It would be disingenuous to call House of Others a film about war, even as its presence underpins Rusudan Glurijidze’s debut feature film. While it has a central place in the work, Glurijidze is more concerned with the aftermath of conflict, the smouldering wake of the 1990s Georgian civil war in Abkhazia the setting. When the work played as part of Locarno’s Open Doors program, the description read: “Military hostilities are already in the past. Nobody is being killed. Calm has settled.” It’s a statement that holds true throughout the work, where the war plays out in the reverberations of conflict: the audience is positioned to contemplate the implicit – in what it means to live in a vacant house of a family from the other side of the war. The starkest observations come as the characters at the heart of the film “struggle to inhabit the abandoned houses and leftover lives of the conquered.”
Glurijidze remarked at the time of the film’s release: “I remember how a continuous flood of refugees headed for the frozen capital, wrapped in darkness. As they ran away they were sure that they would come back soon, but twenty years have passed and still they wait to return to their homes.” It’s a powerful image, and it serves as a strong indicator of just how Glurijidze processes a painful history; proceeding to weave it into the series of slow, lasting, and poignant images that make up her impressive debut. We caught up with Rusudan Glurijidze at Sydney Film Festival to talk about filming conflict, bringing the work together, and the reception it has received back home.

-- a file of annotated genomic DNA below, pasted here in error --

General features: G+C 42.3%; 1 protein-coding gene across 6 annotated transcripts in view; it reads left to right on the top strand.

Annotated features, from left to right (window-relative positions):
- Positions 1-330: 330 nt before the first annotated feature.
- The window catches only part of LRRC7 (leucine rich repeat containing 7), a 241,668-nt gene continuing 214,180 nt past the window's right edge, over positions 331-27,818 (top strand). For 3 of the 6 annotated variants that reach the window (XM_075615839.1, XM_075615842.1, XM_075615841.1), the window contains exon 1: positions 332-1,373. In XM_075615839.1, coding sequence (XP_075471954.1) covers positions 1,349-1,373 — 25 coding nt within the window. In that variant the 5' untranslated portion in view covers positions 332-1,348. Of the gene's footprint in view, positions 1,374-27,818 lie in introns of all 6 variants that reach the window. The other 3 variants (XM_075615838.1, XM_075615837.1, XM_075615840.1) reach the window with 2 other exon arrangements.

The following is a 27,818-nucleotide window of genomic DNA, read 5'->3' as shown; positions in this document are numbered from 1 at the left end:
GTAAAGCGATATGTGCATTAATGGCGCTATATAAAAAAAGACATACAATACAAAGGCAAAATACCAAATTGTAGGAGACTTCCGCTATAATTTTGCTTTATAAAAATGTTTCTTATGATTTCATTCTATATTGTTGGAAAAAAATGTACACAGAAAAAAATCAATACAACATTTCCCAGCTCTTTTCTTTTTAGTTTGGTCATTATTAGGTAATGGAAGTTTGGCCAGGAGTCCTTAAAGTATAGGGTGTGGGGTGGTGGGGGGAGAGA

The topic of war underpins the film, but you’re focusing on the aftermath. What led you to approach the conflict from this angle?
Because the war, in particular this war, it’s our generation’s war. In general… we are like a generation of wars. It happened after collapse of the Soviet Union – in this very beautiful region of Georgia, Abkhazia. After that, this region was separated from Georgia so we have a lot of connections with this land. It’s our past, it’s our relatives; and our friends and families. So it was very painful, and this war is still, maybe, the most painful topic for Georgia today. In my point of view, as a cinematographer you should express the most important emotions. That’s why, I don’t know how… this topic came to me. It was not what I would like to have done: to make film about war.
It’s fascinating how the film has that framing around war, but ends up being more focused on how the conflict manifests after the physical side of it all has ended: where the work becomes focused more on memory and time – shot with this pointedly slow style.
It’s not a film about war, it’s a film about people and people’s decisions and people’s relations after the war. Maybe it’s that much more important relationships and decisions [happen] after the war because after wartime is more difficult than wartime. I don’t know about slow pace, it’s always been my storytelling style. In general I’m trying to express my story and to tell my story through visual images, because for me, cinema is first of all visual art.
This is a very visually-oriented film. What was the process in writing and bringing it together, considering such a large degree of it would have been tied to thinking about how you wanted to frame certain images, rather than simply a script alone?
I can tell you that me and my scriptwriter [Dato Chubinishvili], we tried our best to describe in great detail each frame, and each sequence, because my script was not some literature issue. It was a very precise and detailed description of frame, each frame and its sequence. Less dialogue and more description. Then I started with my friend, who is hero of the film, and worked on it with him. It was six months or seven months together, and we found this location.
Was this during pre-production?